Wednesday, December 10, 2014

Robert Zemeckis gets back in the saddle with 'The Walk'

First look trailer of THE WALK directed by Robert Zemeckis (Back to the Future, Forrest Gump, Castaway and many more): http://youtu.be/s5XxuKDLVAg

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THE WALK

Release: October 2015
Director: Robert Zemeckis
Cast: Joseph Gordon-Levitt, Ben Kingsley, Charlotte Le Bon

Below is a write-up you can use:

THE WALK: Robert Zemeckis’ High Wire Act
Montreal Set Visit
By Steven Goldman
(Teaser)

On a vast Montreal sound stage, director Robert Zemeckis is hard at work recreating a lost place and time. Here his leading man, Joseph Gordon-Levitt, stands on the ledge of a gigantic rooftop set built of steel and concrete, gazing out to a similar precipice over a football field away amidst a sea of green-screen. Yet his character, notably, doesn’t have the special powers found in your typical multiplex superhero. Instead, he’s equipped with a dream and the belief that anything is possible - as he sets off to walk a high-wire stretched between two of the tallest buildings on the face of the earth.

Zemeckis’ chosen moment in history is the morning of August 7, 1974,     when a lone French aerialist, Philippe Petit, captured the world’s     imagination with a seemingly impossible high-wire walk between the     Twin Towers of New York’s World Trade Center. Some forty-years  later,    utilizing the latest in state of the art visual effects, 3D  and IMAX    technology (and massive set construction), Zemeckis and   Gordon-Levitt,   with the aid of a small army of technicians and   craftsmen, are   recreating that moment as The Walk enters its final   week of   production. They too are accomplishing the seemingly   impossible:   bringing the lost towers back to glorious life.

Only in film is such a feat possible now.

On set, Gordon-Levitt (Inception) talks of his part in the enterprise     and how he can relate to the undertaking.  “There’s a lot that’s     similar about it,” he says, comparing wire-walking to acting. “When     you’re acting in a movie there’s all this chaos going on around you…     You have to just compartmentalize and not think about it. It’s the     same on the wire. I’ve learned a little bit about how to walk on a     wire and it’s the same. If you start thinking, ‘I’m up high,’ or ‘I     could lose my balance,’ you’re done for.”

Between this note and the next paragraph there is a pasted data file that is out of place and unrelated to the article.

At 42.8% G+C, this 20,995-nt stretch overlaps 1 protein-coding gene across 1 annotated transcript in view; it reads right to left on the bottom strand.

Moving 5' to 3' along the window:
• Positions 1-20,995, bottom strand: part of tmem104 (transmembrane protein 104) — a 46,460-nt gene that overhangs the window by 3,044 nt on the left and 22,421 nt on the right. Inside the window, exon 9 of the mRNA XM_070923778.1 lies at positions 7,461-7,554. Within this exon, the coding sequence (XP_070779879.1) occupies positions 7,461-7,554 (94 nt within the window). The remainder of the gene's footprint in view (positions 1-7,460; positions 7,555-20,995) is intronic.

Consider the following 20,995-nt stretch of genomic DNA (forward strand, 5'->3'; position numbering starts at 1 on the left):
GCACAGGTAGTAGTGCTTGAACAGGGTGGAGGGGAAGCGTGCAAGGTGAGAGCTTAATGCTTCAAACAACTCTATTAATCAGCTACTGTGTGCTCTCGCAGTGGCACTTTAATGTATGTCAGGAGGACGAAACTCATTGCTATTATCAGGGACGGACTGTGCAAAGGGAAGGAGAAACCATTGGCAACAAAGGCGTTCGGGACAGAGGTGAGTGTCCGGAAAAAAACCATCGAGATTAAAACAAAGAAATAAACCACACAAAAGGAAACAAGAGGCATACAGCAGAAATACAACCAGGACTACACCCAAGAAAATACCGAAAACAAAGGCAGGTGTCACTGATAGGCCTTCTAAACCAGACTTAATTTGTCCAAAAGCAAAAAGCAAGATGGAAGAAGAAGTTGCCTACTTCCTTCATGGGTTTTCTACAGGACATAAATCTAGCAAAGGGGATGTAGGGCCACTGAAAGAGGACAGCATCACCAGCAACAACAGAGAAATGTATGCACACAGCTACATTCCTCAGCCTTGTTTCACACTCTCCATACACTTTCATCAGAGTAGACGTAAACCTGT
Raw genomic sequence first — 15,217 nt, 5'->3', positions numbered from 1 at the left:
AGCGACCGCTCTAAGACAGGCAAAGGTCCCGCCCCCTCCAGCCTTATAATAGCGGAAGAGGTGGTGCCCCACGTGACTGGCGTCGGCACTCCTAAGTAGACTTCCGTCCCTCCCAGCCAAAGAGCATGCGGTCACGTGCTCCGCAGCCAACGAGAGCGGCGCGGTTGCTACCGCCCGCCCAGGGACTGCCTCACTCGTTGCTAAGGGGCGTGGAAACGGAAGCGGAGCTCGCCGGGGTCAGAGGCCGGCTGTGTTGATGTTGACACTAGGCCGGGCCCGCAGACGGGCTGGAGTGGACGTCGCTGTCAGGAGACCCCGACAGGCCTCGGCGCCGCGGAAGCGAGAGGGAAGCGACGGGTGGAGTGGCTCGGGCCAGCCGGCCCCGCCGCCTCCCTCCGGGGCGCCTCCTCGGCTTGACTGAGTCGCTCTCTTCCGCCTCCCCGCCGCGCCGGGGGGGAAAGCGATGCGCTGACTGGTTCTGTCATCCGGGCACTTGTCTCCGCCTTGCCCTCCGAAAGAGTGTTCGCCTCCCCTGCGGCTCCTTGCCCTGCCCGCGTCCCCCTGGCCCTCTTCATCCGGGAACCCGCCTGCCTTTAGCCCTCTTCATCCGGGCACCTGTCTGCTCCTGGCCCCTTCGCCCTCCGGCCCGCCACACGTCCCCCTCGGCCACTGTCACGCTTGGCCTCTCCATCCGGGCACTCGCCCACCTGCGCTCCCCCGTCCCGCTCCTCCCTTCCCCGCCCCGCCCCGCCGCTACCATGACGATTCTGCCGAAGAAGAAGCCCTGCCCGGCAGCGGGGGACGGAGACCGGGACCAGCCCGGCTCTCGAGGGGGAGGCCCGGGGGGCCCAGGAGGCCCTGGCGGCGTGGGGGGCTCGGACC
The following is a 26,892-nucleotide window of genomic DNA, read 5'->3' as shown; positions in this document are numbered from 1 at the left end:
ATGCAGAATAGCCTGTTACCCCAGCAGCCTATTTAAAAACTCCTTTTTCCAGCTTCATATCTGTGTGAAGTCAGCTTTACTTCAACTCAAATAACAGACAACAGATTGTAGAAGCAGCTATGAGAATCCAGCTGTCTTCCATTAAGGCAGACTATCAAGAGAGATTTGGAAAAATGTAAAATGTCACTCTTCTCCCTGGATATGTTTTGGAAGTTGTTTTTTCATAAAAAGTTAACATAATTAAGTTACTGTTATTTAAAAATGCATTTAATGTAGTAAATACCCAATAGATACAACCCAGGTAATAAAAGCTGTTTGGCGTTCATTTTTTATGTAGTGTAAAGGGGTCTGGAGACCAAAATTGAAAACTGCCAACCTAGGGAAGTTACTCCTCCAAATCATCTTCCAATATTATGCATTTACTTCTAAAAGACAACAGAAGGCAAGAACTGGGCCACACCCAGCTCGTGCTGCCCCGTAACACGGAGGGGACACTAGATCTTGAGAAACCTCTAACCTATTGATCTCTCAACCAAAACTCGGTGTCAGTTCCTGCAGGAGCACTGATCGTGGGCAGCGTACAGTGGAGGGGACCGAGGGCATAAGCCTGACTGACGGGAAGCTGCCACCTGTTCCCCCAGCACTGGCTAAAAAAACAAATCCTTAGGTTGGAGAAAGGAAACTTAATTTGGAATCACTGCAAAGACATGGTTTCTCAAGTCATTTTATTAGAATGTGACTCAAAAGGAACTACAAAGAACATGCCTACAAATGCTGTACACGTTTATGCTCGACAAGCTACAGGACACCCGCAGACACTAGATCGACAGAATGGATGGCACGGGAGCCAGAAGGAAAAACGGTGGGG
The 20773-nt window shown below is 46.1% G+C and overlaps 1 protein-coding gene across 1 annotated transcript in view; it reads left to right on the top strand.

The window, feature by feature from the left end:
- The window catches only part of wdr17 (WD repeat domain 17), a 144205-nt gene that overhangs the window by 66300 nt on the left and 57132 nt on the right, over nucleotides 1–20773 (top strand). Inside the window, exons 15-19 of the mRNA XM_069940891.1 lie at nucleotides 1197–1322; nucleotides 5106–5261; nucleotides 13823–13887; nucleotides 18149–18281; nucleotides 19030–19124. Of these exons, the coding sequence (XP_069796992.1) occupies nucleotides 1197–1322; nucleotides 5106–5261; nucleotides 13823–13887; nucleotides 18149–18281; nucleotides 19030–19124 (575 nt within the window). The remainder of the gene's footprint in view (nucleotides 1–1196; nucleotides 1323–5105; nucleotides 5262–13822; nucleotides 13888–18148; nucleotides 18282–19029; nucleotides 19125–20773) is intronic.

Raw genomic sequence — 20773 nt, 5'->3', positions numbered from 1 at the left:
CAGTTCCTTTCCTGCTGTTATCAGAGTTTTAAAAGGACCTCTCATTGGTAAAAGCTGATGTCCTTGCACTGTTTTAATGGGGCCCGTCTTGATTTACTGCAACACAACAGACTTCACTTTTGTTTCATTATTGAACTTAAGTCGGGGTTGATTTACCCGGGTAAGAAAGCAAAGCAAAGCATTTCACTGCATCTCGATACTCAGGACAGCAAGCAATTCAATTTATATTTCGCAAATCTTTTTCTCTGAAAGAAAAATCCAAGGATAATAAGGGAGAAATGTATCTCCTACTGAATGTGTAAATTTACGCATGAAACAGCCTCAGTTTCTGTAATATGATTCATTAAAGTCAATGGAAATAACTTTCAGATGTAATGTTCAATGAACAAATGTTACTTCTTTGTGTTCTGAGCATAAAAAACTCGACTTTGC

Seen by Zemeckis as both a mad cap caper film and a love letter to the     Towers, The Walk has had a long journey to the screen. First    conceived  in 2007, it will reach the multiplex and IMAX alike in    October, 2015.  “One of the biggest struggles I had getting this film    made was that  it’s very difficult to make any feature film [today]    that’s not  derivative,” explains the Oscar-winning director.    “Anything that tries  to be unique and original is the hardest type of    film to make. And  then to say it’s about a wire-walker and I want   to  make it in 3D.   That’s almost an impossible feat.”

Zemeckis credits Tom Rothman, head of the newly revitalized TriStar,     for making The Walk possible. “Tom and I made Cast Away when he was     the head of 20th Century Fox, so we know each other from way back,”     says Zemeckis. “That was a very risky movie that we made together.  He    was a big fan of this story and had the courage to greenlight  this    movie.”